Recombinant human erythropoietin (rHuEpo) administration enhances oxygen carrying capacity and performance at sea level. It remains unknown whether similar effects would be observed in chronic altitude-adapted endurance runners. The aim of this study was to assess the effects of rHuEpo on haematological and performance parameters in chronic altitude-adapted endurance runners as compared to sea level athletes.
Twenty well-trained Kenyan endurance runners (KEN) living and training at ~2,150 m received rHuEpo injections of 50 IU[BULLET OPERATOR]kg-1 body mass every 2 days for 4 weeks and responses compared to another cohort (SCO) that underwent an identical protocol at sea level. Blood samples were obtained at baseline, during rHuEpo administration and 4 weeks after the final injection. A maximal oxygen uptake ( O2max) test and 3,000 m time trial was performed before, immediately after and 4 weeks after the final rHuEpo injection.
Haematocrit (HCT) and haemoglobin concentration (HGB) were higher in KEN compared to SCO prior to rHuEpo but similar at the end of administration. Prior to rHuEpo administration, KEN had higher V˙O2max and faster time trial performance compared to SCO. Following rHuEpo administration, there was a similar increase in V˙O2max and time trial performance in both cohorts; most effects of rHuEpo were maintained 4 weeks after the final rHuEpo injection in both cohorts.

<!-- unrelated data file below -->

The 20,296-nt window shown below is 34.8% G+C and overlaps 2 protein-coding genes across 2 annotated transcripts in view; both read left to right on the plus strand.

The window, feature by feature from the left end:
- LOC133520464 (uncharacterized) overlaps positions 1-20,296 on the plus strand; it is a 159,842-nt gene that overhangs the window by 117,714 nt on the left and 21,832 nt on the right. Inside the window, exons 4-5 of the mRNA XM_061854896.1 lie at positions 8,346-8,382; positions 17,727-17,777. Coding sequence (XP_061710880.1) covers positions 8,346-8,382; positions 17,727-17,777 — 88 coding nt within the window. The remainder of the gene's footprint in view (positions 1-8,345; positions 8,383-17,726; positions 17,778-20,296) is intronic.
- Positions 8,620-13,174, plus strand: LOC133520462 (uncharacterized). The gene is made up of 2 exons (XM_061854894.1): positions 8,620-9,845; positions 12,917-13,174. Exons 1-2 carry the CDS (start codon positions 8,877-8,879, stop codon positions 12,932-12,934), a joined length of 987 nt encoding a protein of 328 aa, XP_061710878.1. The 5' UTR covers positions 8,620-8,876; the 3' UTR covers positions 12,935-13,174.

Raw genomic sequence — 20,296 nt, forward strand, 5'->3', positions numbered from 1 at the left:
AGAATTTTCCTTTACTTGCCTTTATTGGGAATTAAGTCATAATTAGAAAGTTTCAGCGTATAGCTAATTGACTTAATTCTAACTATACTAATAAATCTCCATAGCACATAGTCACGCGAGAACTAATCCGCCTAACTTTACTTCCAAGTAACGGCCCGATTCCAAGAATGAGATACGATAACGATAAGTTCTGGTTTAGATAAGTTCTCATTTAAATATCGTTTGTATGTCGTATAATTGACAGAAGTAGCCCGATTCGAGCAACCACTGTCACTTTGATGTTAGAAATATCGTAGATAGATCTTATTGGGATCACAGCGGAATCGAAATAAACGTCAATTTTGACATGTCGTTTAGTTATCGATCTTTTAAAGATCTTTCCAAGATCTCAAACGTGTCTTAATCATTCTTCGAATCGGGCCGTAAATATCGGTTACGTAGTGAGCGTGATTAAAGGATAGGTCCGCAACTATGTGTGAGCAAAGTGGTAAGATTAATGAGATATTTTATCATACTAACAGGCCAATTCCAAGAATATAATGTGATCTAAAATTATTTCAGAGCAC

Four weeks of rHuEpo increased the HGB and HCT of Kenyan endurance runners to a lesser extent than in SCO (~17% vs ~10%, respectively) and these alterations were associated with similar improvements in running performance immediately after the rHuEpo administration (~5%) and 4 weeks after rHuEpo (~3%).
1Department of Physiology, College of Health Sciences, Addis Ababa University, Addis Ababa, Ethiopia
2Institute of Cardiovascular and Medical Sciences, College of Medical, Veterinary and Life Sciences, University of Glasgow, Glasgow, United Kingdom
3Department of Medical Physiology, School of Medicine, College of Health Sciences, Moi University, Eldoret, Kenya
4Faculty of Medicine, University of Tartu, Tartu, Estonia
5Strathclyde Institute of Pharmacy and Biomedical Sciences, University of Strathclyde, Glasgow, United Kingdom
6Division of Exercise Science and Sports Medicine, Department of Human Biology, University of Cape Town, South Africa
7Collaborating Centre of Sports Medicine, University of Brighton, Brighton, United Kingdom
8Department of Movement, Human and Health Sciences, University of Rome “Foro Italico”, Rome, Italy
Corresponding Author Professor Yannis P Pitsiladis, Collaborating Centre of Sports Medicine, University of Brighton, Brighton, United Kingdom, University of Brighton, Hillbrow, Denton Road, Eastbourne, BN20 7SR, United Kingdom, email: Y.Pitsiladis@brighton.ac.uk, Mobile: +44 (0) 7733226682
This study was part of a larger research project supported by grant from the World Anti-doping Agency (08C19YP). A partial grant was also provided by MEPI and the postgraduate office of Addis Ababa University, Ethiopia. The results of the present study does not constitute endorsement by ACSM. Results of this study are presented clearly, honestly, and without fabrication, falsification or inappropriate data manipulation. Conflict of interest: All authors declare no conflict of interest.